IN CELEBRATION OF THE REFORMATION – part two

In the prior post, we noted that this is the 500th anniversary of the Protestant Reformation, an event that began when Martin Luther nailed his ninety-five theses to the castle church door in Wittenberg, Germany.  The debate that arose out of this action culminated in what is now called the Protestant Reformation.

One of the primary teachings of the Reformation is that salvation is by grace alone through faith alone in Christ alone.  Good works do not constitute any basis for our right standing before God; rather, our good works are the result of and the witness to our faith in Christ.  Ephesians 2:8-10.

Justification is a legal term referencing God’s declaration that we are not guilty, that we are forgiven of our sin, and that we have righteousness  provided through Christ’s sacrifice for our sin.  2 Corinthians 5:21.

In other words, the Reformation’s clarion call is that the just shall live by faith alone, and that faith must be in Christ alone.

Once we are justified, through faith in Christ, we are to live a Christ-centered life in thankfulness for all that He has done for us and for the Holy Spirit’s presence within us.  Paul says we are new creatures when we have yielded our lives to Christ.

“Therefore, if anyone is in Christ, he is a new creation. The old has passed away; behold, the new has come.”

2 Corinthians 5:17.

Elaborating on this statement, Paul says in Ephesians 4:22-24 that we are to:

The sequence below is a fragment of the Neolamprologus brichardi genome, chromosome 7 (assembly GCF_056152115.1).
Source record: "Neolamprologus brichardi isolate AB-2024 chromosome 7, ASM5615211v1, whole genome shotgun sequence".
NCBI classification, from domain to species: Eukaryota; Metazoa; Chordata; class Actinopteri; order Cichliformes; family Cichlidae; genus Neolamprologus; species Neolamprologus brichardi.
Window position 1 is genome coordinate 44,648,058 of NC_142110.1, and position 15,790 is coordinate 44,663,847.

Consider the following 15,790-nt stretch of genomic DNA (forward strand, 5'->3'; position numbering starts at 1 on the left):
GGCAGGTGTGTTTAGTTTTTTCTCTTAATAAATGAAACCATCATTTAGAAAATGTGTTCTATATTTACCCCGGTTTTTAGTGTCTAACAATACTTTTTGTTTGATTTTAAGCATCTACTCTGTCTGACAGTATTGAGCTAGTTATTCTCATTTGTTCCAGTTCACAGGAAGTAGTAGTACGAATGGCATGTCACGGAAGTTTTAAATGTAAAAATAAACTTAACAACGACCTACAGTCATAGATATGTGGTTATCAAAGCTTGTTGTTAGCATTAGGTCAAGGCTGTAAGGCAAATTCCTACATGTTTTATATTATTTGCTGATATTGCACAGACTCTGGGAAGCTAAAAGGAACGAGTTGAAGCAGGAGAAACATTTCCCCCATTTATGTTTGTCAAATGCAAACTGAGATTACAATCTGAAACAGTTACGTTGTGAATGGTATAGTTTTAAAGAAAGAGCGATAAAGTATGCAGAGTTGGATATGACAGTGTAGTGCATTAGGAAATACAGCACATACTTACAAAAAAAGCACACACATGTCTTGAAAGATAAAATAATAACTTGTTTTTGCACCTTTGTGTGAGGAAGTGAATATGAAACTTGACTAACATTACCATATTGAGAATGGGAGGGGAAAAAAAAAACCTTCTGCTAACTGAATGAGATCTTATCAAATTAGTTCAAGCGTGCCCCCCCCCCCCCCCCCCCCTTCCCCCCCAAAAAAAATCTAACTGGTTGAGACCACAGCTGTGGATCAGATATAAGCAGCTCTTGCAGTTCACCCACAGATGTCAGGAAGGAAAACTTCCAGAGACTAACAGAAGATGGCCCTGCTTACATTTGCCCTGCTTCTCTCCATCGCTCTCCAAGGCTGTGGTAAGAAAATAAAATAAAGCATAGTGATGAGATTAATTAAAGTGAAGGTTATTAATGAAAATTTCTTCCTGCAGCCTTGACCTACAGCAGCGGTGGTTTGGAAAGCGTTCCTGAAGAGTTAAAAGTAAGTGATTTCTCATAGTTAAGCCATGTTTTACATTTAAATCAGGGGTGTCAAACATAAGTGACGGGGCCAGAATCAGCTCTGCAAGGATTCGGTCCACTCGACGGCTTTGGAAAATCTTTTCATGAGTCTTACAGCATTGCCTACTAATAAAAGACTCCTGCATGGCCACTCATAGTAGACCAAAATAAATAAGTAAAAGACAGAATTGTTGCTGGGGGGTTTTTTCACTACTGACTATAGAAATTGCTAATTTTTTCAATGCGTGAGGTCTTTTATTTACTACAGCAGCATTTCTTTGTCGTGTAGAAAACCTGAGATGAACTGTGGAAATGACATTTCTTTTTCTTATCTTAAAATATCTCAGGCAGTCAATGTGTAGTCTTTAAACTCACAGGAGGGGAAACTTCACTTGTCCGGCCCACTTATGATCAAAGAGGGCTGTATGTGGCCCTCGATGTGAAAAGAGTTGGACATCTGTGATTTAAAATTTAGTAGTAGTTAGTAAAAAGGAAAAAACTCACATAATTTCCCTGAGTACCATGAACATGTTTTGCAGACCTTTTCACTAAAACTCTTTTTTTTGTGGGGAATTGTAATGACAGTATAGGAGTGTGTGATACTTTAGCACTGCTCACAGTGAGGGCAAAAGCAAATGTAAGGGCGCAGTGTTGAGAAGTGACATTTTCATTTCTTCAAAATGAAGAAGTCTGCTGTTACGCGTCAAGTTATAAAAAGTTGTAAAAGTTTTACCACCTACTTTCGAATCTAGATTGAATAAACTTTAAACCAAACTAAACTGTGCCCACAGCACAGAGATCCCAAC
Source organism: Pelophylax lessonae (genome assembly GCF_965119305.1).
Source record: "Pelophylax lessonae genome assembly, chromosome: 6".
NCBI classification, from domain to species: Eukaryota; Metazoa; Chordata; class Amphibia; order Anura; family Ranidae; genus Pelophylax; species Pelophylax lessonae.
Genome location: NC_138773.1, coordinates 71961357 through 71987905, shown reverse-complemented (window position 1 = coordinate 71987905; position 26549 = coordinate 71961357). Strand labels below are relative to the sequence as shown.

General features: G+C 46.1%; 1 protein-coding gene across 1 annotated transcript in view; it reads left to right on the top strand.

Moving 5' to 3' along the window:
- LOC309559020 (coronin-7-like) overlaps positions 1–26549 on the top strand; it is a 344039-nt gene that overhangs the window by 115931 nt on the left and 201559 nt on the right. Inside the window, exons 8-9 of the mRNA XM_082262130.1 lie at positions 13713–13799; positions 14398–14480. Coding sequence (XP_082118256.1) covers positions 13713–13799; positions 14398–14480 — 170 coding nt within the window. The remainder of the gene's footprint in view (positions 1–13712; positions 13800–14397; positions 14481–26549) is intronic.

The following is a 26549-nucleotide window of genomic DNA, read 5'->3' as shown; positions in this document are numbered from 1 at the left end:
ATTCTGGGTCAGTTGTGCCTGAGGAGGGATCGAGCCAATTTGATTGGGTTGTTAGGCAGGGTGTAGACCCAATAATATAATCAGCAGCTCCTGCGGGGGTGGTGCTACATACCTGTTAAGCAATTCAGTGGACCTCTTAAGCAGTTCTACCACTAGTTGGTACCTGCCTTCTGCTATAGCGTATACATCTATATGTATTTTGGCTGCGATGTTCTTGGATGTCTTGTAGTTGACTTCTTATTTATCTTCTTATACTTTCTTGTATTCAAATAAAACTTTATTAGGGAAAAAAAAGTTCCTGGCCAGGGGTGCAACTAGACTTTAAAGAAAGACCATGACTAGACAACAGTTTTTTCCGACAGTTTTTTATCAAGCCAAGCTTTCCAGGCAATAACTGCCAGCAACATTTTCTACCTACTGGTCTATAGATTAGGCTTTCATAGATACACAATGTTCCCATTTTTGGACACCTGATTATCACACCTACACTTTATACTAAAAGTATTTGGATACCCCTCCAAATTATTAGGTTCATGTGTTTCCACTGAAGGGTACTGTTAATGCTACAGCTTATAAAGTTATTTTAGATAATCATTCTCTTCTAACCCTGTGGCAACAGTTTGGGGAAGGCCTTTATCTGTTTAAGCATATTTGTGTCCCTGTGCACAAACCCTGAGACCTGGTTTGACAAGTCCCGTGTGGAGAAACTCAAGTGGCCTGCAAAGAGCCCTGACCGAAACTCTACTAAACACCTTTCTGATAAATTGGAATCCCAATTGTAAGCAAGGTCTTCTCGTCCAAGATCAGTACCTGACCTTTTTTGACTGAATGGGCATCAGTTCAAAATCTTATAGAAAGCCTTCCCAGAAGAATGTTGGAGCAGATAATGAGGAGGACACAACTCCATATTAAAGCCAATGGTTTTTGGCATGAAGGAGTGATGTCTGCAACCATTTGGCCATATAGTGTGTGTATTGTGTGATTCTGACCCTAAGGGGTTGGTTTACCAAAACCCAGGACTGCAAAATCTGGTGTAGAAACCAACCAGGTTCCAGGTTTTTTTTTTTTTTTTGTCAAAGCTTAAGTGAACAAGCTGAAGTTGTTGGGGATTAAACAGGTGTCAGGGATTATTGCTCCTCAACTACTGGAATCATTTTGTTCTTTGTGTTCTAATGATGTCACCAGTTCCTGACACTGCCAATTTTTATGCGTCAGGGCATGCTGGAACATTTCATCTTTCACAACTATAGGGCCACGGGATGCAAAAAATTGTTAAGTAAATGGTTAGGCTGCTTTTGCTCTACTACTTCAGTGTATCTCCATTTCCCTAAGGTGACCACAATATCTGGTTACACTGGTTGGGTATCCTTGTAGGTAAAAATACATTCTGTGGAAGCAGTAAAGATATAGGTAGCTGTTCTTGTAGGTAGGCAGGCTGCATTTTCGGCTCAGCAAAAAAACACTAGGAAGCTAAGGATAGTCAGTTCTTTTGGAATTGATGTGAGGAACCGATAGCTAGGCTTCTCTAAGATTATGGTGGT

“put off your old self, which belongs to your former manner of life and is corrupt through deceitful desires, and to be renewed in the spirit of your minds, and to put on the new self, created after the likeness of God in true righteousness and holiness.”

What would this look like?   Remember the butterfly? 

USED Butterfly close up (C)
At the Butterfly Farm, Cayman Islands

After the butterfly emerges from the cocoon, it not only can fly into the heavens, it must fly to live a healthy, fulfilled life. They must migrate to other locations, ultimately returning to their place of origin.  But we are not talking going around the block; oh no, we are talking long distances!

The flight of the butterflies is the longest known distance insect migration on Earth – and it’s been occurring for thousands of years. Monarchs sense certain topographical features, avoiding both large bodies of water and tall mountains. Instead, they choose cool valley passes between mountains.